Please note that this is only a listing of the collection and use of social security numbers by the University in the admissions, registration, and financial aid areas. All students are advised that social security numbers are confidential and may only be released in accordance with applicable law.
What is the forgiveness policy?
What is an inclusion form?
A student may appeal the deadline for a late drop by submitting the Appeal to Drop/Withdraw form. A drop after the deadline will be approved only in the following exceptional circumstances:
The deadline to submit appeals is six months after the end of the term in which the course was taken. Once the six months have passed the student has reached the Statue of Limitations and can no longer appeal. Student must contact the OneStop Department (MMC-PC 130 or BBC-AC1 - 100) to obtain the form and submit provide appropriate documentation.
The Office of Financial Aid is required by federal and state regulations to monitor the academic progress of potential and current financial aid recipients. Financial aid applicants must comply with the Satisfactory Academic Progress (SAP) Policy as a condition of initial or continued eligibility. Please note that even if a student has not currently applied for financial aid, or is not currently receiving aid, this policy applies and prior academic progress will be evaluated to determine eligibility for financial aid.
Satisfactory academic progress is measured both qualitatively and quantitatively. The qualitative measure requires maintaining a satisfactory grade point average. The quantitative measure requires successfully completing a required ratio of attempted credits and receiving a degree in a timely manner.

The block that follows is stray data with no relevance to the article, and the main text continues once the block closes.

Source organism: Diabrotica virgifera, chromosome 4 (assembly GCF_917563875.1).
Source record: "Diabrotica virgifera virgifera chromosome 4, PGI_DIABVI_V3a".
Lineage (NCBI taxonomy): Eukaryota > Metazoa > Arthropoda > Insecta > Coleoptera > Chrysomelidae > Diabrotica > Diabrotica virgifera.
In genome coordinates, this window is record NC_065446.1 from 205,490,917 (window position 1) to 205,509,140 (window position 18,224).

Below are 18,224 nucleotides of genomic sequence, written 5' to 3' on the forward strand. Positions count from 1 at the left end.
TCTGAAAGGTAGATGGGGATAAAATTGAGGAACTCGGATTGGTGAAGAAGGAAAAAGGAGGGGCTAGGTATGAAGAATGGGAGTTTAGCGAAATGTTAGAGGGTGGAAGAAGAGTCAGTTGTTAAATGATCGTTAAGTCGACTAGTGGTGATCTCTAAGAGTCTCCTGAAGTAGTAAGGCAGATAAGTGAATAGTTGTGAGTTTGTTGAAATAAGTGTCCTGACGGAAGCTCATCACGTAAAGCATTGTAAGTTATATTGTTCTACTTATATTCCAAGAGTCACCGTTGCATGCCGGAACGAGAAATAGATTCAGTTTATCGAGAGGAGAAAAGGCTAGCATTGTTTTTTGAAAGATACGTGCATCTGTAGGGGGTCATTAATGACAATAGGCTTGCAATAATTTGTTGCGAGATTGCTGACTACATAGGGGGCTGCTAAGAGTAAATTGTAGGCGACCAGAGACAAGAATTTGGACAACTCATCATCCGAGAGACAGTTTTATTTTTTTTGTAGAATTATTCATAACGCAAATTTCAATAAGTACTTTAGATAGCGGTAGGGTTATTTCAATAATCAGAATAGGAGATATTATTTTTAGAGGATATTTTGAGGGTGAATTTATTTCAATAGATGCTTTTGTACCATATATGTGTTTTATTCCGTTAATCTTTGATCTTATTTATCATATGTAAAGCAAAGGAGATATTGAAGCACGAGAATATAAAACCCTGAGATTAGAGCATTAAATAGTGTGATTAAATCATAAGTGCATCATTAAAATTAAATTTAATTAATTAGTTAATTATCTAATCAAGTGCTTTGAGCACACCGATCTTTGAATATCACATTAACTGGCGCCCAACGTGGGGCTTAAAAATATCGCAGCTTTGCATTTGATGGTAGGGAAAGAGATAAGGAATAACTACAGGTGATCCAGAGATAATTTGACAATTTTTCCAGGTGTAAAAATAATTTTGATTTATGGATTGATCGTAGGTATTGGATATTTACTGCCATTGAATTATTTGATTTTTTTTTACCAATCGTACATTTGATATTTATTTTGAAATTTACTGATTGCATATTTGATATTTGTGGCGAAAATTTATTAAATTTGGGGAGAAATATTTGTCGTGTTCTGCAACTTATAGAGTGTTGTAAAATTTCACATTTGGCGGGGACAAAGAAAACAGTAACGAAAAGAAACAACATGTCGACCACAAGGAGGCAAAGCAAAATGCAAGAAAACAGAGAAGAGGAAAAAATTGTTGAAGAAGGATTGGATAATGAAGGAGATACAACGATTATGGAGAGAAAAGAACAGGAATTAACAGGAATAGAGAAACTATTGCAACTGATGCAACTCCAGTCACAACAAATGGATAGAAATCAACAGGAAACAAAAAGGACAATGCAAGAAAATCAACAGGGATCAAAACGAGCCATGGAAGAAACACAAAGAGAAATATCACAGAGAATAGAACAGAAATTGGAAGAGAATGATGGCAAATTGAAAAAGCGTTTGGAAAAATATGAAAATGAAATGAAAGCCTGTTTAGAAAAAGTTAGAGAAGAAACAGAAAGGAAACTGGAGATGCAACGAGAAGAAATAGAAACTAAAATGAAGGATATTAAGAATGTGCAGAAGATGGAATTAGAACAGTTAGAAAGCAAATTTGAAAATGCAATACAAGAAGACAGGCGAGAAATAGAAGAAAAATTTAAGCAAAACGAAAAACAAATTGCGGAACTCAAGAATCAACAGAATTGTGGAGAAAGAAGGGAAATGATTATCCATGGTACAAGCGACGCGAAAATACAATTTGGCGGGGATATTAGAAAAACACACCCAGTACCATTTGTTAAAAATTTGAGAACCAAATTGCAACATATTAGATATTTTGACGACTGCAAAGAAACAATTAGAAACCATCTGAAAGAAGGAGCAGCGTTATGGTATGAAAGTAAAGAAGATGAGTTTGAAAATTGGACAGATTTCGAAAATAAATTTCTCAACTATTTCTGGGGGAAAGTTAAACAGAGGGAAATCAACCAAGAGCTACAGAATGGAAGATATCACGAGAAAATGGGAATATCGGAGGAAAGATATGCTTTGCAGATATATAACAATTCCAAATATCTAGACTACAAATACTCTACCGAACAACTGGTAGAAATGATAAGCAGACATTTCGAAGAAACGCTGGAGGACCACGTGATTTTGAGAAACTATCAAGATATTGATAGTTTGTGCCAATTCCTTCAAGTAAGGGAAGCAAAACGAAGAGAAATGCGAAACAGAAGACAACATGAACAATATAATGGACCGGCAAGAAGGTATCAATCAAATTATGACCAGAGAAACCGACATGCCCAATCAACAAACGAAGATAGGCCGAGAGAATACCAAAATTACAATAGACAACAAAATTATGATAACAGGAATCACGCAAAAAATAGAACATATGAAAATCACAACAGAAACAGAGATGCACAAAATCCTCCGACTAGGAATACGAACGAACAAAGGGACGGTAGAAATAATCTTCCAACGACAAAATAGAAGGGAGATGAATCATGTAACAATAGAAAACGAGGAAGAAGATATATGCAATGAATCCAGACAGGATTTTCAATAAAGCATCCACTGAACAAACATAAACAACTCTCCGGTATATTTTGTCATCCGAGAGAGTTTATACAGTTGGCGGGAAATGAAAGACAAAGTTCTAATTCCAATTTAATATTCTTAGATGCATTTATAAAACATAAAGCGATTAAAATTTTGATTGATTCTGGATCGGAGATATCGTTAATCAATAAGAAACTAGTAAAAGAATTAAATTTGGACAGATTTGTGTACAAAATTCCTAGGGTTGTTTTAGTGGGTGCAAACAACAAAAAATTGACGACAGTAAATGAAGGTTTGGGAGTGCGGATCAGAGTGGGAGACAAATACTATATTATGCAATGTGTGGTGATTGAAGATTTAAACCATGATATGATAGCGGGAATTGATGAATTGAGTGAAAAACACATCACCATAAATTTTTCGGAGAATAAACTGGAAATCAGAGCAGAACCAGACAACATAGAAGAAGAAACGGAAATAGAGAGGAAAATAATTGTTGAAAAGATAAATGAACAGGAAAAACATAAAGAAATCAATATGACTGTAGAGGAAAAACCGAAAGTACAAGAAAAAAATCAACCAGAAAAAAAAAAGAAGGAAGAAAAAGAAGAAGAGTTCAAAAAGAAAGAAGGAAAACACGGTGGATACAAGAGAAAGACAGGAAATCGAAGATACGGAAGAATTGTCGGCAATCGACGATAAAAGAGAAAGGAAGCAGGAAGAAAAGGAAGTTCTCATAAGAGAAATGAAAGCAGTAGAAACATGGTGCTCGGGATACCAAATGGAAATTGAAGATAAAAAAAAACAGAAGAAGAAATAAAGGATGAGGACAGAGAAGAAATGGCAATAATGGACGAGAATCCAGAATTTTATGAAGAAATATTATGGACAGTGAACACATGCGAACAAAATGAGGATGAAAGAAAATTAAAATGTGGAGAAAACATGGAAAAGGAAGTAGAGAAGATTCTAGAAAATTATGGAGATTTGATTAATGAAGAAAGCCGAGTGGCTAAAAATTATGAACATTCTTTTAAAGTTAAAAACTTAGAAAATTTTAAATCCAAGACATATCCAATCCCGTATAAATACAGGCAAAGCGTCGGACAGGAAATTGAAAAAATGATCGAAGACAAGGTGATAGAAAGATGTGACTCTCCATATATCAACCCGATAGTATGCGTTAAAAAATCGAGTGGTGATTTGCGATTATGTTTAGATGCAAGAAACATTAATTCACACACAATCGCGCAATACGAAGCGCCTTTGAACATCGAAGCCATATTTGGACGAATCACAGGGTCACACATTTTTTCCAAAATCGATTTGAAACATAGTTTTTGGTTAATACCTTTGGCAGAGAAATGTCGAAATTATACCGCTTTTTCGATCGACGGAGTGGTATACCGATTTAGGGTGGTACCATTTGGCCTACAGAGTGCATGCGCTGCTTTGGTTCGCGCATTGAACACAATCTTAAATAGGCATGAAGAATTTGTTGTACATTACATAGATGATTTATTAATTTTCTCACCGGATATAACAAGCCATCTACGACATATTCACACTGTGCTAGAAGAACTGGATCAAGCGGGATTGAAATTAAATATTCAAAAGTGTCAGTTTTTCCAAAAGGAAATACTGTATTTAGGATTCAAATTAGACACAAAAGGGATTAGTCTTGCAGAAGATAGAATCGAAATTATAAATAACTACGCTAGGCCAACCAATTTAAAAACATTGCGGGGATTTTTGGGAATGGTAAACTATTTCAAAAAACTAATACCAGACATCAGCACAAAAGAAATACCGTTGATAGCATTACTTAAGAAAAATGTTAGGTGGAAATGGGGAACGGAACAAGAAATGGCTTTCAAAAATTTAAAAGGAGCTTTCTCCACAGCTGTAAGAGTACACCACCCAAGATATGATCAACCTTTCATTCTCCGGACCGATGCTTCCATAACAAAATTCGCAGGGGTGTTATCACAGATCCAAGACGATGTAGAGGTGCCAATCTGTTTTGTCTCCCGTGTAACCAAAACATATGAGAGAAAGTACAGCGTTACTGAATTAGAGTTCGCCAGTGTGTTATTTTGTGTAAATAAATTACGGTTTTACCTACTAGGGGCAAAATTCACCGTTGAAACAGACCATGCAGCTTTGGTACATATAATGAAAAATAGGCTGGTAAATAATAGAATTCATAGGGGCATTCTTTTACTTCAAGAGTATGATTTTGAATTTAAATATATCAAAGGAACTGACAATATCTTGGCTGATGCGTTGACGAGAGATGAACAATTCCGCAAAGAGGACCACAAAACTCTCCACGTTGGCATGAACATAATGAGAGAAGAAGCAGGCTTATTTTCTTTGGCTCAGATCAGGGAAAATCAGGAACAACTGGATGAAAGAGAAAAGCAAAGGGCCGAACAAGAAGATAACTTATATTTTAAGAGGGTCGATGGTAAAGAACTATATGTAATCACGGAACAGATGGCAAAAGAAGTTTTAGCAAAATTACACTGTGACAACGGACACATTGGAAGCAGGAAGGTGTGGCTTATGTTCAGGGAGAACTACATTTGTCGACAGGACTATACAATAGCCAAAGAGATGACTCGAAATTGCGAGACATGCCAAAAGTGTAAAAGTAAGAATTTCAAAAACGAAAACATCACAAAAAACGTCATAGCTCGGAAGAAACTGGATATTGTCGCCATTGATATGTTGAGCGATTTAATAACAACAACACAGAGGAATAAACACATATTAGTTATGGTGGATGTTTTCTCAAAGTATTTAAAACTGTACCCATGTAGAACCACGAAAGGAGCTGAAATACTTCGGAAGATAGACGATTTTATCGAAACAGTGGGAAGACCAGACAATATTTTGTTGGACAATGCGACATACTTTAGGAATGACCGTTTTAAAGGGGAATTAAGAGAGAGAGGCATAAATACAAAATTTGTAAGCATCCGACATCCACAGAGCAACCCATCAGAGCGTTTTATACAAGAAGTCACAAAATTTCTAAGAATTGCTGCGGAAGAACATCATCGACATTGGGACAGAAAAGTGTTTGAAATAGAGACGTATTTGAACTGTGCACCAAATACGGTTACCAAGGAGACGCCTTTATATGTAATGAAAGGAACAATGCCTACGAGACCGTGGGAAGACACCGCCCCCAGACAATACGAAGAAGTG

For the purpose of maintaining financial aid eligibility, the following defines attempted credits and successful completion of attempted credits:
Attempted Credits include all credits with the following grades: A, A-, B+, B, B-, C+, C, C-, D+, D, D-, P, F, FO, IN, IP, NR, DF, DP, WF, WP, DR, WI
Successful completion includes credits with the following grades: A, A-, B+, B, B-, C+, C, C-, D+, D, D- or P
1. If a course requires a grade of “C” or higher, any grades below this will not count as a successful completion of that course.
Changes in federal regulations (34 CFR Section 668.2) now require that the Financial Aid Office monitor and adjust a student’s enrollment level for Title IV aid if, or when, they repeat course work for credit that they have already earned. Students can retake courses and receive federal aid if they had previously failed a course, but can only receive financial aid one more time for a course that has been previously passed. A passing grade is defined as D- or better. Please note that the repeat course policy for financial aid is separate from institutional academic polices regarding repeat courses.
The policy allows a student to receive financial aid under the following situations:
Please Note: Regardless of the grade received, courses are not eligible to be covered by financial aid after a 2nd attempt has been made for a course that has at any time previously earned a passing grade.